Dense subset of R

A set $A$ is said to be a dense subset of $R$ if $\forall x,y\in R,x, $\exists a\in A$, such that $x. My this note is to show that the set $S=\left\{ m+n\sqrt { 2 } :m,n\in Z \right\}$ is dense in $R$. For that we observe that $S$ satisfies the following properties:

i)Additivity: If $x,y\in S$, then $\left( x+y \right) \in S$.

ii)Homogeneity in $Z$: If $x\in S$ and $k\in Z$, then $kx\in S$

Now we observe that $\forall n\in Z$, $0\le \left( n\sqrt { 2 } -\left\lfloor n\sqrt { 2 } \right\rfloor \right) < 1$.

Also we note that $\forall m,n,m',n'\in Z$, $m+n\sqrt { 2 } =m'+n'\sqrt { 2 } \\ \Rightarrow m=m'\quad and\quad n=n'$

Now, let ${ s }_{ n }=\left( n\sqrt { 2 } -\left\lfloor n\sqrt { 2 } \right\rfloor \right) ,n\in Z$ Then $0\le { s }_{ n }< 1$ and ${ s }_{ n }\in S$. Also if $n\neq n'$, then ${ s }_{ n }\neq { s }_{ n' }$.Hence $\left\{ { s }_{ n }:n\in Z \right\}$ is an infinite subset of $S\cap [0,1)$.

Now we shall show that for any $\varepsilon >0$, $\exists s\in S$ such that $0. For that, given any $\varepsilon >0$, we partition $[0,1)$ into $k$ equal subintervals, each having size less than $\varepsilon$. Then, since $\left\{ { s }_{ n }:n\in Z \right\}$ is an infinite subset of $S\cap [0,1)$, so at least one subinterval must contain two distinct elements of $S\cap [0,1)$, say ${ s }_{ n },{ s }_{ n' }$. Without loss of generality, let ${ s }_{ n }<{ s }_{ n' }$. Then obviously $0<{ s }_{ n' }-{ s }_{ n }<\varepsilon$. Now, from the aforesaid properties i) and ii) of $S$, we have that $\left( { s }_{ n' }-{ s }_{ n } \right) =s\in S$ and hence $0. This shows that for any $\varepsilon >0$, $\exists s\in S$ such that $0.

Now let $\varepsilon >0$ be a real to be chosen such that $b-a>\varepsilon ,a,b\in R$ be given. Then it is trivial to show that $\exists {n}_{1}\in Z$ such that $a<{n}_{1}\varepsilon . Now we take $\varepsilon =\frac { b-a }{ 2 }$. Then $\exists s\in S$ such that $0. Hence, $\exists {n}_{2}\in Z$ such that $a<{n}_{2}s. Since by property ii), ${n}_{2}s\in S$,the property is proved.

There is another way to prove the above proposition. First prove that every proper subgroup of the additive group $R$ is either dense or cyclic in $R$. Then prove that the given subset $S$ of $R$ is a subgroup of $R$ that is not cyclic in $R$..hence it is dense in $R$. Note by Kuldeep Guha Mazumder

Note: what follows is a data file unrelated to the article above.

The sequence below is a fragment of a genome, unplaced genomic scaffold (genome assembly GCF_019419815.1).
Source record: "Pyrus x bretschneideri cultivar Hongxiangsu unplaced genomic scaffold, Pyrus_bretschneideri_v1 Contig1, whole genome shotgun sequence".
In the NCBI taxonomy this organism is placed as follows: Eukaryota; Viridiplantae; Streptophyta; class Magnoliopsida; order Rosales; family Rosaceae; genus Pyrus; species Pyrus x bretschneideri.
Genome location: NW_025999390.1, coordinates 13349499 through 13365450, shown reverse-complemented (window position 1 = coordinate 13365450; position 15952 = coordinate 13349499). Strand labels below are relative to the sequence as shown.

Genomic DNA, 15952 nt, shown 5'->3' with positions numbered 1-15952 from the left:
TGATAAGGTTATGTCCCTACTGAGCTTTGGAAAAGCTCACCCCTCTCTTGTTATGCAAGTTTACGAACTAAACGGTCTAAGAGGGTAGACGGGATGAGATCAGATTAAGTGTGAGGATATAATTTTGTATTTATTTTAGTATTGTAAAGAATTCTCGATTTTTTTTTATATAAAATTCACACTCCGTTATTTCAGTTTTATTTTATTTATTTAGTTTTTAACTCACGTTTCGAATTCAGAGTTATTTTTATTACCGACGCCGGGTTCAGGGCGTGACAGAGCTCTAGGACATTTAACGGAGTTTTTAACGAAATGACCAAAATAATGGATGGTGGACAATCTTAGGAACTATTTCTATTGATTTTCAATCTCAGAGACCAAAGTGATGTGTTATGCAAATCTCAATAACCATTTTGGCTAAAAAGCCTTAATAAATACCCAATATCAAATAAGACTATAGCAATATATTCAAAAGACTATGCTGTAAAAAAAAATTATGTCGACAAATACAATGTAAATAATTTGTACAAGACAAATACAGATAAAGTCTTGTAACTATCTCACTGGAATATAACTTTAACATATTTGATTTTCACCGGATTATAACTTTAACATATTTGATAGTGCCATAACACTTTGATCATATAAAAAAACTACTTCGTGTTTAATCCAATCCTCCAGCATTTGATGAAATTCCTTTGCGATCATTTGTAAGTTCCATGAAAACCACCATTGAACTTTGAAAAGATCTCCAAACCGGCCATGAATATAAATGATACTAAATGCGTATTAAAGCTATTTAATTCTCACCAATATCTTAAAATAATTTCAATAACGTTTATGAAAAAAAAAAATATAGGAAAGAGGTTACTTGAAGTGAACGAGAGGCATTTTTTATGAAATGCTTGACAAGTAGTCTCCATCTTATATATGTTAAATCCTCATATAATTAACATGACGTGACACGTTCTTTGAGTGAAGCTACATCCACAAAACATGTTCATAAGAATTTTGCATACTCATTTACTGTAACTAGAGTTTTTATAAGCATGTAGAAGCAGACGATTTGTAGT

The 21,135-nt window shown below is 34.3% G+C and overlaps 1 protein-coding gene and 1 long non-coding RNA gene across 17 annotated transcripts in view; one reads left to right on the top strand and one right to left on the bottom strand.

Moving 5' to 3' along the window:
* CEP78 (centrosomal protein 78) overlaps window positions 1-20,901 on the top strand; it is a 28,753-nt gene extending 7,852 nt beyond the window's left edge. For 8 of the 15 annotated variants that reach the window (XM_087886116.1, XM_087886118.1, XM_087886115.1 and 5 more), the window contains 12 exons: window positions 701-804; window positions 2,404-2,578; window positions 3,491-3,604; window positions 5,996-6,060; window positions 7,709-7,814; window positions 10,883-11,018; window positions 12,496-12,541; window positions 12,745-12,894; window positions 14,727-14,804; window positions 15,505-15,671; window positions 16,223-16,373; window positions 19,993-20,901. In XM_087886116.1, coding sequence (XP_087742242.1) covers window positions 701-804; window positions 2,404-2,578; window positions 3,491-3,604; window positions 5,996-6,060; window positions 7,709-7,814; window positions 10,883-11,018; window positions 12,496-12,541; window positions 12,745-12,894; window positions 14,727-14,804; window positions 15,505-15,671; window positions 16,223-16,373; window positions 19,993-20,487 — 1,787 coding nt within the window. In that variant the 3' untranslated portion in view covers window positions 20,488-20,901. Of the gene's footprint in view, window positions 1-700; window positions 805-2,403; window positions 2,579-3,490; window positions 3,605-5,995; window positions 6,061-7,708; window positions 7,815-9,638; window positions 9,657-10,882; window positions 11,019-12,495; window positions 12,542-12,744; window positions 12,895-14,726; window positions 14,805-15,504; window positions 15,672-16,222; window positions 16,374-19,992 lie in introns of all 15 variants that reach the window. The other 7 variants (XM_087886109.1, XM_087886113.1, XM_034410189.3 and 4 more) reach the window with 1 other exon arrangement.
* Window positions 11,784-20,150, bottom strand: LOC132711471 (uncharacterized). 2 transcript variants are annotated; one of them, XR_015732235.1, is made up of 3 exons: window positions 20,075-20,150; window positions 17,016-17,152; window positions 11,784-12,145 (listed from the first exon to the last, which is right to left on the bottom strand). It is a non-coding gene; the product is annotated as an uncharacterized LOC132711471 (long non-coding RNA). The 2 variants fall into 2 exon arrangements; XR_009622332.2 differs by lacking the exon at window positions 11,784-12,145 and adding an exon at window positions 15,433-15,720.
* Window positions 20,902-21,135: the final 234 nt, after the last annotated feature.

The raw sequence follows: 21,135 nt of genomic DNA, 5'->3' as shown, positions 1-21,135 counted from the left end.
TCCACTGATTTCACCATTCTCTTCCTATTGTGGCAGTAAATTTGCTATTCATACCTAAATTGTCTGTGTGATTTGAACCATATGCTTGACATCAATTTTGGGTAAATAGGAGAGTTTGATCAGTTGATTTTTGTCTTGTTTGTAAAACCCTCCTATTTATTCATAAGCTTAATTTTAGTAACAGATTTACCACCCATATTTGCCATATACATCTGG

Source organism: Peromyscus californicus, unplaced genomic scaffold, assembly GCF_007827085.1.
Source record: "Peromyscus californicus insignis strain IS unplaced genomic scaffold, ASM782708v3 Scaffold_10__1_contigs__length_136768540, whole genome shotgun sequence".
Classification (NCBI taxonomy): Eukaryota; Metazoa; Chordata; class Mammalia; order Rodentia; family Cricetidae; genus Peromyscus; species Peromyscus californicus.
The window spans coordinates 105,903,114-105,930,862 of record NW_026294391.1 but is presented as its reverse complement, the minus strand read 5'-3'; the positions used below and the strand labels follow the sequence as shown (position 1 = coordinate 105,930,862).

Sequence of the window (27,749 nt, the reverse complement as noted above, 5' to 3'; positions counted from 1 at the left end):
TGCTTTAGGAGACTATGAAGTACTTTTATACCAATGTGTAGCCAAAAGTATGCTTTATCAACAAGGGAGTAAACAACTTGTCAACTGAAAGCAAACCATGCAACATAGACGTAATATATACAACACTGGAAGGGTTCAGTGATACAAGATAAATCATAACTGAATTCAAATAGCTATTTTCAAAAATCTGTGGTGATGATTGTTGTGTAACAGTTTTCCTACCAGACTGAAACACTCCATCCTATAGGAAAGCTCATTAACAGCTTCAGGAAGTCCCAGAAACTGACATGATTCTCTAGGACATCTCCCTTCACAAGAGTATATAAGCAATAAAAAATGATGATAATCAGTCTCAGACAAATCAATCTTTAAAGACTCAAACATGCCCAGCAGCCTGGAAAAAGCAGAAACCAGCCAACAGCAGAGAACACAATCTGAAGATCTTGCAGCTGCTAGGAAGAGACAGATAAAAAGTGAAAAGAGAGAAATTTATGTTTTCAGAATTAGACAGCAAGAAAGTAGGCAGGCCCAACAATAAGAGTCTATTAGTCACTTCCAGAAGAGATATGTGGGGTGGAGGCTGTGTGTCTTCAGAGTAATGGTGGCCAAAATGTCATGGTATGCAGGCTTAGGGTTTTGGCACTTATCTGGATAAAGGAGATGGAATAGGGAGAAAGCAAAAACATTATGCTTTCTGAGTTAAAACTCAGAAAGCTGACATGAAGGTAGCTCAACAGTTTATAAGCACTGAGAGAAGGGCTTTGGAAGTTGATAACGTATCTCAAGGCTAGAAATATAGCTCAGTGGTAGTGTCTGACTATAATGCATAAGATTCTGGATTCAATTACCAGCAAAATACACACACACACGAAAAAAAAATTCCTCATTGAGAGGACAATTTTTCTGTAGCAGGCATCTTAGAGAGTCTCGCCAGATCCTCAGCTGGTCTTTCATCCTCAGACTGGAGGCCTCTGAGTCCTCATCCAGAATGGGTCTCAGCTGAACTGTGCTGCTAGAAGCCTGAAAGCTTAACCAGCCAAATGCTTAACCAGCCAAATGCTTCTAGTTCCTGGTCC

3 years, 10 months ago

This discussion board is a place to discuss our Daily Challenges and the math and science related to those challenges. Explanations are more than just a solution — they should explain the steps and thinking strategies that you used to obtain the solution. Comments should further the discussion of math and science.

When posting on Brilliant:

• Use the emojis to react to an explanation, whether you're congratulating a job well done , or just really confused .
• Ask specific questions about the challenge or the steps in somebody's explanation. Well-posed questions can add a lot to the discussion, but posting "I don't understand!" doesn't help anyone.
• Try to contribute something new to the discussion, whether it is an extension, generalization or other idea related to the challenge.
• Stay on topic — we're all here to learn more about math and science, not to hear about your favorite get-rich-quick scheme or current world events.

MarkdownAppears as
*italics* or _italics_ italics
**bold** or __bold__ bold

- bulleted
- list

• bulleted
• list

1. numbered
2. list

1. numbered
2. list
Note: you must add a full line of space before and after lists for them to show up correctly
paragraph 1

paragraph 2

paragraph 1

paragraph 2

> This is a quote
This is a quote
# I indented these lines
# 4 spaces, and now they show
# up as a code block.

print "hello world"
# I indented these lines
# 4 spaces, and now they show
# up as a code block.

print "hello world"
MathAppears as
Remember to wrap math in $$...$$ or $...$ to ensure proper formatting.
2 \times 3 $2 \times 3$
2^{34} $2^{34}$
a_{i-1} $a_{i-1}$
\frac{2}{3} $\frac{2}{3}$
\sqrt{2} $\sqrt{2}$
\sum_{i=1}^3 $\sum_{i=1}^3$
\sin \theta $\sin \theta$
\boxed{123} $\boxed{123}$